This is the first really pleasant day we have had for a considerable time back. I staid at Quincy and occupied myself in my usual way. Read Horace, the Journey to Brundusium, which has no claim to be called a Satire. I then made some progress in Neale although his Account is uninteresting from its sameness. Hutchinson to the close of Bernard’s Government. He had more than his match. The power of the British Government had little or no support when support was of consequence. And perhaps the mode of treatment was not quite decided enough.
Afternoon, finished Henderson’s book upon Wines which I consider as a very valuable work and supplying a void in literature. I have received many new and cleared many formerly received ideas. He has not gone sufficiently into the modes of preserving and improving wines, situation &c. which would have added a practical value to his work.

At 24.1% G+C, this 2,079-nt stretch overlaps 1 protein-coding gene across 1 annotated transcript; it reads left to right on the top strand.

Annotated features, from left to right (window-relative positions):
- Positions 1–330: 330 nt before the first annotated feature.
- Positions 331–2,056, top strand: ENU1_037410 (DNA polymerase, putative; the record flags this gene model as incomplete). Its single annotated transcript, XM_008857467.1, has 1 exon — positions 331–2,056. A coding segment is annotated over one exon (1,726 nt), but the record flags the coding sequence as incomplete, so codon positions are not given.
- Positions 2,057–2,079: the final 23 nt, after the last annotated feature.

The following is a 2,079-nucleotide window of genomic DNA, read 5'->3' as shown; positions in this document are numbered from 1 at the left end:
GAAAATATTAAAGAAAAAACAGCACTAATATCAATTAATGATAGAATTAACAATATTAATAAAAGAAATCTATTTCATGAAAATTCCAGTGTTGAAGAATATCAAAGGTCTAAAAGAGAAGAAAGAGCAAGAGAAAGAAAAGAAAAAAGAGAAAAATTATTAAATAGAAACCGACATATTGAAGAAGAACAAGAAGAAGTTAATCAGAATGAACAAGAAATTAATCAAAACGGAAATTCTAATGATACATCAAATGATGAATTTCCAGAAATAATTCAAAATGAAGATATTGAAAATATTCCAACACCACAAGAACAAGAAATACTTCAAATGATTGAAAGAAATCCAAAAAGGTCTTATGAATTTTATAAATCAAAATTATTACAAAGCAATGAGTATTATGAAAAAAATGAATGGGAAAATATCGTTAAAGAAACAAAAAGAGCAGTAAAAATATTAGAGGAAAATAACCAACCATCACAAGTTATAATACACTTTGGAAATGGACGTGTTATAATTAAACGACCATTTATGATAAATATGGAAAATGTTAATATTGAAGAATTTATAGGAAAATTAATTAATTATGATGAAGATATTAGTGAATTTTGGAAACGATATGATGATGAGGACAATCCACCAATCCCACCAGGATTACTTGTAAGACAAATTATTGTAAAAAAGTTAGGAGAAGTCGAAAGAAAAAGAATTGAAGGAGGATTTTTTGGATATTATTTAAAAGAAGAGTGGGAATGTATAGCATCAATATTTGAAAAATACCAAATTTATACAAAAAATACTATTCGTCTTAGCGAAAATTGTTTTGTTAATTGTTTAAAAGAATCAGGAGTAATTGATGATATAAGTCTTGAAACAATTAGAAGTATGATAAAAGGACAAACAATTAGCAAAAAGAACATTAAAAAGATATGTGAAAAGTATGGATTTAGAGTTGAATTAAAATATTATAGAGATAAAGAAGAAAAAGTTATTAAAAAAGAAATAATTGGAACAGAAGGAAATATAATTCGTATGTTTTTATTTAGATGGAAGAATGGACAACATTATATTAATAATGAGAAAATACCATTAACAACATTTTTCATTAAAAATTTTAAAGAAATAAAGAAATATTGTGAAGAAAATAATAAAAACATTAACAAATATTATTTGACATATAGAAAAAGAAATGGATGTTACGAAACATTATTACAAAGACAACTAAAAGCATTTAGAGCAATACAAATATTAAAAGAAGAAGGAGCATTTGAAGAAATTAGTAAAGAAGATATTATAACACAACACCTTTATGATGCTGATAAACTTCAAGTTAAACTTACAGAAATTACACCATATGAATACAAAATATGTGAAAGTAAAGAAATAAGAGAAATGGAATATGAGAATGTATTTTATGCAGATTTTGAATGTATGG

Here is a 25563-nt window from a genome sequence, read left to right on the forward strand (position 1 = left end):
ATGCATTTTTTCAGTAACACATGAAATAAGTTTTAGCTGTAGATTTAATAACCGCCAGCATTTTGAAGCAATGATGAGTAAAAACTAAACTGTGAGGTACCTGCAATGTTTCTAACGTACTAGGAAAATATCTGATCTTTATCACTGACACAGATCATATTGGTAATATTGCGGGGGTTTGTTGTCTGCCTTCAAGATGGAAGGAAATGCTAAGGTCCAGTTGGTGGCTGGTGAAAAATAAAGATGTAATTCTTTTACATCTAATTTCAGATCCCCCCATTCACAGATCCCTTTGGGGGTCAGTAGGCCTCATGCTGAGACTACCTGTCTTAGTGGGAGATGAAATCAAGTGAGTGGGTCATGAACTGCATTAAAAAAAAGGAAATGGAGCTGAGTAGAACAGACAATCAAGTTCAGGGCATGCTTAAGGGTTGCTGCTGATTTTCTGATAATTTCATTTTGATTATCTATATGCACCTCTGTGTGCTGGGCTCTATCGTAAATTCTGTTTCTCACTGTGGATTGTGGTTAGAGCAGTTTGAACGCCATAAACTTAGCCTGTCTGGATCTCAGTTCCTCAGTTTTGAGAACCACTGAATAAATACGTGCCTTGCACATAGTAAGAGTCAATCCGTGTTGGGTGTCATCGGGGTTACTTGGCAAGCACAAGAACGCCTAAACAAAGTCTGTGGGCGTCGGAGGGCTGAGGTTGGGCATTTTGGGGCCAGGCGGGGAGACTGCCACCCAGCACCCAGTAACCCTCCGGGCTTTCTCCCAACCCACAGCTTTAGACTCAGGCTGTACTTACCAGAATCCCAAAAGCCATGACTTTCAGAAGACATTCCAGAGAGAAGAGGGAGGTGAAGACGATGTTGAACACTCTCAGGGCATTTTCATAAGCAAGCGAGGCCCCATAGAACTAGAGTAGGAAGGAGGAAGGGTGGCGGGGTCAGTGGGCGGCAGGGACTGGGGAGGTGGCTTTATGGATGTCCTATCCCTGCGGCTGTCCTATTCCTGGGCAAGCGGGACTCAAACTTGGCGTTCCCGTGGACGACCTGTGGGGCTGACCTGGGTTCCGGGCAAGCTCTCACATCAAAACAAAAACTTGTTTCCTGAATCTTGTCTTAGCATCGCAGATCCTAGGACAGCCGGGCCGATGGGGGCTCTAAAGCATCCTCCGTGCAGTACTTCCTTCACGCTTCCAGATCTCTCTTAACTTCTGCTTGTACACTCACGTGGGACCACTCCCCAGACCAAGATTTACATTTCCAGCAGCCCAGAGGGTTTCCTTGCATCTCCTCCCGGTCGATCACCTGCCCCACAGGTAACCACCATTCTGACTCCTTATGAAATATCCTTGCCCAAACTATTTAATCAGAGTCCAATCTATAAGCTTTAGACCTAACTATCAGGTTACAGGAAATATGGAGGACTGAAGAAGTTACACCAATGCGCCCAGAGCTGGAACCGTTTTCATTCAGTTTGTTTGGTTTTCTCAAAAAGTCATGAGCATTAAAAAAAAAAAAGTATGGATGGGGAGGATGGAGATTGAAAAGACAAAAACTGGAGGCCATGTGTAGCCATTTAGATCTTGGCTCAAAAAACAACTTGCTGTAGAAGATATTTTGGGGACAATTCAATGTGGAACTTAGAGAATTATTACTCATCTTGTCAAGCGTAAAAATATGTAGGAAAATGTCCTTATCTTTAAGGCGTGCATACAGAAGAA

The public is now expecting the visit of the President here for which many preparations are making. General Jackson conquers every thing.1 I read a few of Madame de Sevigné’s letters, but on the whole was idle.